Tuesday, 15 December 2009

"Feeling his feet"

It strikes me as odd that we use the term "feeling his feet" to describe foot pain in a horse.

In people, loss of sensation in hands and feet is a cause for concern, so why do we traditionally prefer horses NOT to feel their feet? For me, one of the huge benefits of riding barefoot horses is their tremendous proprioception compared with shod horses, but there is no doubt that for some horses regaining sensation in their hooves can be an comfortable process.

I described in this blog how horses with unhealthy hooves have cold feet in shoes and talked in yesterday's blog how these types of horses often seem fine when their shoes first come off but gradually become less comfortable on challenging surfaces over the next few days.

I don't think anyone has definitively explained why this happens, but there could be several reasons.

The fact that shod feet are colder could be the reason - after all, if heat is constantly drawn out of shod feet, you would expect them to be more numb, rather as our hands become when we get very cold. Of course, once your hands warm up again, the returning sensation is very painful. Perhaps this is also happening with horses just out of shoes.

Another possibility is that, because shoes restrict neural feedback, shod feet have some form of neuropathy, and once neural input is available again then this causes temporary foot pain.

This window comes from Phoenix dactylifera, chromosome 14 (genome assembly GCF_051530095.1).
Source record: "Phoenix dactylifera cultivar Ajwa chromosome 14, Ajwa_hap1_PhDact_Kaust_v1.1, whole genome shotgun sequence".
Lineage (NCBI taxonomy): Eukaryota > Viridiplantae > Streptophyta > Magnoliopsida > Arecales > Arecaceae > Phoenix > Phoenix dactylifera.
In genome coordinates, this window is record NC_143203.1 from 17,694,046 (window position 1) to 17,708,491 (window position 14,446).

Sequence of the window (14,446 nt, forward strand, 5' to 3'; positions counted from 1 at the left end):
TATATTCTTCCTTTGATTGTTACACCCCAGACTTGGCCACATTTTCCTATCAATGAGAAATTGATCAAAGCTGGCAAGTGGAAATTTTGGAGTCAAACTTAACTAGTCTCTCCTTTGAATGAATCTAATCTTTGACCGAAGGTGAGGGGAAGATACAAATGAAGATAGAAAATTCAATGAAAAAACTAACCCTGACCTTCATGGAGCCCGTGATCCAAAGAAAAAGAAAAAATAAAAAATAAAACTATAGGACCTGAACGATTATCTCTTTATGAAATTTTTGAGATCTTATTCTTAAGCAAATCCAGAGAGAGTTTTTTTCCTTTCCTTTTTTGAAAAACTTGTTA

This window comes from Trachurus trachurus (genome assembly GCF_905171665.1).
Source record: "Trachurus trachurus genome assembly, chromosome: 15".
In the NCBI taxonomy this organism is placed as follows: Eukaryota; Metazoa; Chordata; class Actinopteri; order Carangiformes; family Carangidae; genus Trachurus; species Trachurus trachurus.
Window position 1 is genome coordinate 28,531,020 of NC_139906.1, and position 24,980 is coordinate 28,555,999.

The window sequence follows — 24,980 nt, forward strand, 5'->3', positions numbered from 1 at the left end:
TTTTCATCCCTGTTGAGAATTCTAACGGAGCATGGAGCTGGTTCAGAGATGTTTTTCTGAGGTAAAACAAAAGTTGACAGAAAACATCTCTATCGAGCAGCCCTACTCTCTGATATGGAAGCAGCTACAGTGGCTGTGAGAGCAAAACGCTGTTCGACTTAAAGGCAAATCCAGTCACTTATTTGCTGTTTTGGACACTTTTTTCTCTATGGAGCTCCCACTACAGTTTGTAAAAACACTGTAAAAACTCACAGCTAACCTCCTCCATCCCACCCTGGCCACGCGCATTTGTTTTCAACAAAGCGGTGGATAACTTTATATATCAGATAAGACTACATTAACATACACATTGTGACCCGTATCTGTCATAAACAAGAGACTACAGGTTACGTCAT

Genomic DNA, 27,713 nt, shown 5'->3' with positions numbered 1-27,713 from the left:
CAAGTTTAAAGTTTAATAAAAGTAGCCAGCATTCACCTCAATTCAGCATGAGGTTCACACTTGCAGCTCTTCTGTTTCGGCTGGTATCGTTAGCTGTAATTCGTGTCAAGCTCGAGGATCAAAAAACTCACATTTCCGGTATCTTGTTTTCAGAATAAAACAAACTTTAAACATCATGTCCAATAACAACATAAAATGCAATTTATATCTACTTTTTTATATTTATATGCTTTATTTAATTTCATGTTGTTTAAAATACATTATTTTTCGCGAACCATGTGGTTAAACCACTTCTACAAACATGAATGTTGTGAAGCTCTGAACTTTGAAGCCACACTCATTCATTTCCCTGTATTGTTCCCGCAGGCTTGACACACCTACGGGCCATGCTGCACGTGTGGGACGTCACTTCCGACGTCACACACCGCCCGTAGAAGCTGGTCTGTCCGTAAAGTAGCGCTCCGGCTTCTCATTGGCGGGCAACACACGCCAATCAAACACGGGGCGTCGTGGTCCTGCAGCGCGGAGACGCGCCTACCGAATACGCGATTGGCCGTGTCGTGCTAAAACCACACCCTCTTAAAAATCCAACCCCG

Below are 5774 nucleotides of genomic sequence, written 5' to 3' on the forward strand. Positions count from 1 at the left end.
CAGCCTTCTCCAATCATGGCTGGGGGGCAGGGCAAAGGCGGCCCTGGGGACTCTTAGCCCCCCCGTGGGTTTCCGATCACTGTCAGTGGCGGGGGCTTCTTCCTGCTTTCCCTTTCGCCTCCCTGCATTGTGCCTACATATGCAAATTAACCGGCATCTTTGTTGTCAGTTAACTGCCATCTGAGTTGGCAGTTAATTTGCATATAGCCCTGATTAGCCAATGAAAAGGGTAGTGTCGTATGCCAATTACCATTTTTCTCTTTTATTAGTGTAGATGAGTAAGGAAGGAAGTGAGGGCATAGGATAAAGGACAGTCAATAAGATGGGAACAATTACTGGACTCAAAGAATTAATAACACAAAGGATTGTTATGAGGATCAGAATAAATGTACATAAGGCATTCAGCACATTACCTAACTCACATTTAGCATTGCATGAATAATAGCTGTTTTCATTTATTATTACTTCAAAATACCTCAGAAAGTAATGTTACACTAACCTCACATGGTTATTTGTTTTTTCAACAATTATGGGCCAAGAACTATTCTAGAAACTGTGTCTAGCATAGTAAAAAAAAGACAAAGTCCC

Another common cause of foot pain in shod horses is thin soles or weak frogs, and once out of shoes these can cause increased discomfort until they heal. Some farriers routinely trim soles and frogs when shoeing, which is one of the reasons we tend not to take shoes off horses until a few weeks after they have last been shod.

If there was no way to alleviate this discomfort, then removing shoes might be a much more difficult decision. Fortunately, this type of foot pain can usually be eliminated by allowing the horse access to conformable surfaces until they are able to cope with tougher surfaces.



3 comments:

cptrayes said...

I saw it with both Tetley and Scooby and always thought of it as "numb feet coming alive".

C

Nic Barker said...

Absolutely - yet you can take shoes off horses with healthy feet and it doesn't happen, so its probably more than just temperature changes.

On the other hand, if it was primarily nerve damage wouldn't you expect it to take longer than a few days to show up?

Yet another area where we need more research!

Caroline said...

I am just reading through your archive posts as my horse has just had his shoes off, and he's currently in this stage.

My old horse didn't go through this - he had healthy feet, but he was only 4 and had only been shod a handful of times.

My horse's feet are also really warm, much warmer than normal barefoot hooves. I think it must be where the blood is rushing back in and the repair and regeneration which is starting to happen? I wonder whether that is also connected with the discomfort.

It has taken 2 days to show up.